Deep Sky Objects And MUCH MORE

Here are some of the many People that helped contribute to expanding our knowledge of our universe.

Albert Einstein

Born: March 14, 1879, Ulm, Germany

Died: April 18, 1955, Princeton, NJ

Juicy fact: He could not speak till the age of Four

His Contribution: Albert Einstein (1879-1955, German) was probably the greatest mind of the twentieth century. His Special Theory of Relativity, proposed in 1905, extended Newtonian Mechanics to very large speeds close to the speed of light. It describes the changes in measurements of physical phenomena when viewed by observers who are in motion relative to the phenomena. In 1915, Einstein extended this further in the General Theory of Relativity, which includes the effects of gravitation. According to this theory, mass and energy determine the geometry of spacetime, and curvatures of spacetime manifest themselves in gravitational forces.


Born: February 15, 1564, Pisa, Italy

Died: January 8, 1642, Arcetri, Italy

Juicy Fact: Galileo enrolled to do a medical degree at the University of Pisa but never finished, instead choosing to study mathematics.

His Contribution: Galileo Galilei (1564-1642, Italian) is the father of observational astronomy. In 1609, he heard about the Dutch invention of the telescope, and built one for himself. Even though his telescope was not very powerful compared to the amateur equipment available today, he was able to make a number of stunning discoveries which changed the face of astronomy. He saw the craters, mountains, and valleys of the Moon, noticed the huge number of stars making up the Milky Way, kept precise records of sunspot activity and the phases of Venus, and discovered four moons orbiting Jupiter. These moons are still called the Galilean Moons today, in honor of the earth-shattering scientific effects of the discovery. During a time when the Earth was still considered to be at the center of the universe, he publicized the fact that other astronomical bodies, such as Jupiter's moons, were clearly revolving around something other than the Earth. Galileo's support of the Copernican model of the universe frightened the Church, which put Galileo on trial in 1633. He was forced to renounce his Copernican views and was held under house arrest for the rest of his life.

Urbain Le Verrier

Born: 11 March 1811 Saint-Lô, France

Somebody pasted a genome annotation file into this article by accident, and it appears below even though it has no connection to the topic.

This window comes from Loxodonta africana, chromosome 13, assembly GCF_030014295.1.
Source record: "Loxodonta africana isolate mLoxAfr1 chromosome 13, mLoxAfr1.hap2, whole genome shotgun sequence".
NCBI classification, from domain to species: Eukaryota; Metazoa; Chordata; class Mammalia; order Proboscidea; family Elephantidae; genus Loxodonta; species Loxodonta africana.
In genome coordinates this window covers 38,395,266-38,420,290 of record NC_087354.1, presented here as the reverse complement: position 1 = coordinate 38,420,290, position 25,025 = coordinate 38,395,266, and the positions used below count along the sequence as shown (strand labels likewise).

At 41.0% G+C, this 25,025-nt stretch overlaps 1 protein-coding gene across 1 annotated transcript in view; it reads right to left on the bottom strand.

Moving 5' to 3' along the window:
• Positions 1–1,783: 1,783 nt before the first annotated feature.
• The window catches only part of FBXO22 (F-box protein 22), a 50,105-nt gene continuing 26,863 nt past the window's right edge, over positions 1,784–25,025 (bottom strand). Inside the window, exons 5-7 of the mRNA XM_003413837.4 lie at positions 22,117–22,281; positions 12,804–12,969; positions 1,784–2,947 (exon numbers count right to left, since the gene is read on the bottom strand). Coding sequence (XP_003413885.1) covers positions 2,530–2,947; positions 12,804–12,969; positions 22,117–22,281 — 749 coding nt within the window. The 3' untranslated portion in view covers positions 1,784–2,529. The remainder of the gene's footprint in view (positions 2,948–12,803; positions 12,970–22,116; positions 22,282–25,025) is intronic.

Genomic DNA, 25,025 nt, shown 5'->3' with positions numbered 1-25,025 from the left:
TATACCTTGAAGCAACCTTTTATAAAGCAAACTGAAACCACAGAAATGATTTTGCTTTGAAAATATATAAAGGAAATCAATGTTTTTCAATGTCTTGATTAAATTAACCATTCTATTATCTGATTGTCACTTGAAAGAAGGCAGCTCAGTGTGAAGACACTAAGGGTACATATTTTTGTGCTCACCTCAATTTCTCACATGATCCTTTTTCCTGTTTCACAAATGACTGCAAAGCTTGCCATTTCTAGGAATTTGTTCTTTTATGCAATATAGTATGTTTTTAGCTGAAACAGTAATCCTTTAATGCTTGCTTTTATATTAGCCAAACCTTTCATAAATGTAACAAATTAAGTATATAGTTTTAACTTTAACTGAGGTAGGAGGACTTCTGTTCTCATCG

Died: 23 September 1877 (aged 66) Paris, France

Juicy Fact: In 1837 Le Verrier married the daughter of his former mathematics professor

His Contribution: Le Verrier was already interested in astronomy; his first publication (1832) had dealt with shooting stars and had led to his first contact with the astronomer royal, George Airy. Henceforth, Le Verrier devoted himself exclusively to astronomy. In 1837 he began to study the most general problem of celestial mechanics, the stability of the solar system. The perturbations of major axes of the orbits had been treated, but Laplace had failed to obtain significant results for the eccentricities and inclinations. Extending Laplace’s calculations by carrying the approximations much further and by making a more complete analytical study, Le Verrier derived in 1839 and 1840 precise limits for the eccentricities and inclinations of the seven planets, given the masses accepted at the time. For Jupiter, Saturn, and Uranus he demonstrated that stability is acquired without restriction.

William HerschEl

Born: November 15, 1738, Hanover, Germany

Died: August 25, 1822, Slough, United Kingdom

Juicy Fact: He composed 24 symphonies and many concertos.

His Contribution: Sir William Herschel was a German-born British astronomer and composer, who is widely credited as the founder of sidereal astronomy for observing the heavenly bodies. He found the planet Uranus and its two moons, and formulated a theory of stellar evolution.

Clyde Tombaugh

Born: February 4, 1906, Streator, IL

Died: January 17, 1997, Las Cruces, NM